Question about an Ancestor parentage.

+4 votes
57 views
Hello!! My great-great-grandfather Américo Bartolomé Pulice was born in the City of Buenos Aires, Argentina, in the year of 1897, the problem being that in his birth certificate he appears as Américo Bartolomé ILLEGITIMATE son of parents not mentioned. Then in 1922 Américo rectified his birth certificate in court and was then stated that he was the LLEGITIMATE son of Italians Pietro Pulice and Maria De Napole.

How is possible? Could Américo have been adopted by Pulice and De Napole as a child? Or Could he have been their biological son but born before they got married? But in either case why he would wait untill 1922 to rectified his parentage?

Pulice and De Napole had three llegitimate daughters born between 1903 and 1908.

English is not my first language, sorry if i made some mistakes while writing.

Thank you!!
asked in Genealogy Help by Santiago Demicheli G2G Rookie (250 points)
It does not directly answer your question, but it is not unknown for a child to "legitimate" their own birth at an adult age, or for the parents to do so once it is no longer an embarrassment.

I have a cousin who had their birth certificate re-issued 40-plus years after they were born, naming the father and fixing the last name at birth to be the father's name, not the mother's.  I have another cousin who was known by his father's name, but died with the same last name as his mother's - which was the name under which my cousin was originally registered after birth.

It doesn't seem to matter which country, it just seems to happen with some folk, for their own reasons.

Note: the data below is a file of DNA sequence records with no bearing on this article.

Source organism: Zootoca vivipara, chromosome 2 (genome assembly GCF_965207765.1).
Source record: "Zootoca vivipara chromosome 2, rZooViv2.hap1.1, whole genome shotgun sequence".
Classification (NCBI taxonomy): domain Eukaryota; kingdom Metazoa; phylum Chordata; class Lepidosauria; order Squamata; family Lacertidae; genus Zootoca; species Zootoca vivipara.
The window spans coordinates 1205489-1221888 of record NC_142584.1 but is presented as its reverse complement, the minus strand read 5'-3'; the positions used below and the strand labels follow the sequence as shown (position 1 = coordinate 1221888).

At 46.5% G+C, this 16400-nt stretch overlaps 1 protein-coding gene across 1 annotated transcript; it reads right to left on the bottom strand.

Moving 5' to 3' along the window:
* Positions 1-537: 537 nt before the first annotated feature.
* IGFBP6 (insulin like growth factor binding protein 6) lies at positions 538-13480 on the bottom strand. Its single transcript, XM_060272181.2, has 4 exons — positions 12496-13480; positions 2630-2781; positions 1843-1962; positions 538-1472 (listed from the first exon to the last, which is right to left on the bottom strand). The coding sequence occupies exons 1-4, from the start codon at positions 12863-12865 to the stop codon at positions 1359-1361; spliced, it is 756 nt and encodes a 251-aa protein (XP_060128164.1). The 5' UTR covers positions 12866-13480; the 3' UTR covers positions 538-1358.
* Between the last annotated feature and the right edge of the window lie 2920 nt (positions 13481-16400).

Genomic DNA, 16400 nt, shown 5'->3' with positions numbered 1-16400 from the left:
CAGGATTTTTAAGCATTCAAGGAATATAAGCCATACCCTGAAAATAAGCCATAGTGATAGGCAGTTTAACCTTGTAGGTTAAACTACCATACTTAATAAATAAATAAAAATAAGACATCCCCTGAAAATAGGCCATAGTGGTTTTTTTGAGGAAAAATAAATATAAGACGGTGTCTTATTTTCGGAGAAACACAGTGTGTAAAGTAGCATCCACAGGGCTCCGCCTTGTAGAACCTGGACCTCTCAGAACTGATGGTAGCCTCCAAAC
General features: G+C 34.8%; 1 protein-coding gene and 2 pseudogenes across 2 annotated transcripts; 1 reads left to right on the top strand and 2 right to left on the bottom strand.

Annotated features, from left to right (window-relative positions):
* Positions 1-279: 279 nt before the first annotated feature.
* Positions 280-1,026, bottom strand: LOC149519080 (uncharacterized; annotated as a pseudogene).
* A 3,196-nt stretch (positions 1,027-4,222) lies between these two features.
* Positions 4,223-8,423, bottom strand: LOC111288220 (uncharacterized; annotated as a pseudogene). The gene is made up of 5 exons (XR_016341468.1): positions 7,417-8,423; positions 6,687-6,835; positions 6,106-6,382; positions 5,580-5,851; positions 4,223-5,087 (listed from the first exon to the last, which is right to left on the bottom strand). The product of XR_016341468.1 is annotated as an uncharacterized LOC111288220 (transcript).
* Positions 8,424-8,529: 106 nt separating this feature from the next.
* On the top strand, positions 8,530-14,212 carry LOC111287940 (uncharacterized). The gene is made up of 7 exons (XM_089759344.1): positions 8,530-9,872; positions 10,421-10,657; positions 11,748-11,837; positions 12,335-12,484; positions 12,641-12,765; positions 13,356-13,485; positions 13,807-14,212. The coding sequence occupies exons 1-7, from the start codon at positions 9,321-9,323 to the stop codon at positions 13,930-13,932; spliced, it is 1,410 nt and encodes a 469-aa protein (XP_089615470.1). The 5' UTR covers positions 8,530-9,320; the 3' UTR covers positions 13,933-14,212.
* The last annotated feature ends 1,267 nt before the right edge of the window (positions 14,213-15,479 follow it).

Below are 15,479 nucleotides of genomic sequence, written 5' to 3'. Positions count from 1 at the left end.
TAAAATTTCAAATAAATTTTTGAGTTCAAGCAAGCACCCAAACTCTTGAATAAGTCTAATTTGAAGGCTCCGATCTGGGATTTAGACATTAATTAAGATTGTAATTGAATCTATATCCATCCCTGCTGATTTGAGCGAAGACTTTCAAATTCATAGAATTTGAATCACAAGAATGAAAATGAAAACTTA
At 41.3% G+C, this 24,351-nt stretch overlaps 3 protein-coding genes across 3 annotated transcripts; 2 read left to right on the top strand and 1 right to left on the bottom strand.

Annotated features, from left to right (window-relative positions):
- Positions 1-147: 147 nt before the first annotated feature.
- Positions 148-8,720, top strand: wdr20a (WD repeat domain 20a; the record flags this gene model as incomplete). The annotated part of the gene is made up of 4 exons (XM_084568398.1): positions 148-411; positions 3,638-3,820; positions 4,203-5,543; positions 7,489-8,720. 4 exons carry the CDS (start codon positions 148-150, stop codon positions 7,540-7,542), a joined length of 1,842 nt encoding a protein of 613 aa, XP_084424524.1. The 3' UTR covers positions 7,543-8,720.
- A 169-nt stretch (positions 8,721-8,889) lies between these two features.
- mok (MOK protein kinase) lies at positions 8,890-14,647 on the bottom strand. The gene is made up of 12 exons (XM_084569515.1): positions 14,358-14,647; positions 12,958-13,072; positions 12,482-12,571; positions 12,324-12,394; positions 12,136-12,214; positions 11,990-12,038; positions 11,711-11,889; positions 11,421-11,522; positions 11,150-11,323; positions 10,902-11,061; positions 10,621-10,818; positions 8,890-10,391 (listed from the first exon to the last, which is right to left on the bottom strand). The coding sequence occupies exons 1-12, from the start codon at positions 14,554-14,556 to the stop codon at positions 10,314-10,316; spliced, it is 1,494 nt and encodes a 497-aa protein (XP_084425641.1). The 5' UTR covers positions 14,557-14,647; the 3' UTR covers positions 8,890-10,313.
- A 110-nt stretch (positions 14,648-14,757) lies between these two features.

I hope you find the answer to whether your great-great-grandfather was adopted or legitimised. :)

1 Answer

+1 vote
hola! saludos desde GBA.
podria ser que tu ancestro necesito rectificar su partida. En mi familia, generacion anterior, en Bolivia, la partida de bautismo de mi tio fue mal redactada (pesimamente, quedaba como hijo de su abuela, y su madre quedaba transformada en su padre). Pero evidentemente no le importo a nadie, o nadie lo vio... hasta que quiso casarse. Entonces, pasados los 20, el hizo corregir el acta, que se agrego al libro pegandola en esa hoja.
por cierto, valdria la pena buscar el acta de bautismo de tu ancestro, a ver que dice. Puede echar luz sobre el asunto.

voy a traducir un poco para el resto para no ser grosera

It could have been as in my uncle's case: his baptism record was very badly written, changing names mother/grandmother, etc. But maybe nobody noticed it. When he was adult and wanted to get marry, the mistakes popped out, so he made to fix it, and the new register was add to the book. BTW, look for the baptism act, it could add something.
answered by L. Chavarria G2G3 (3.5k points)

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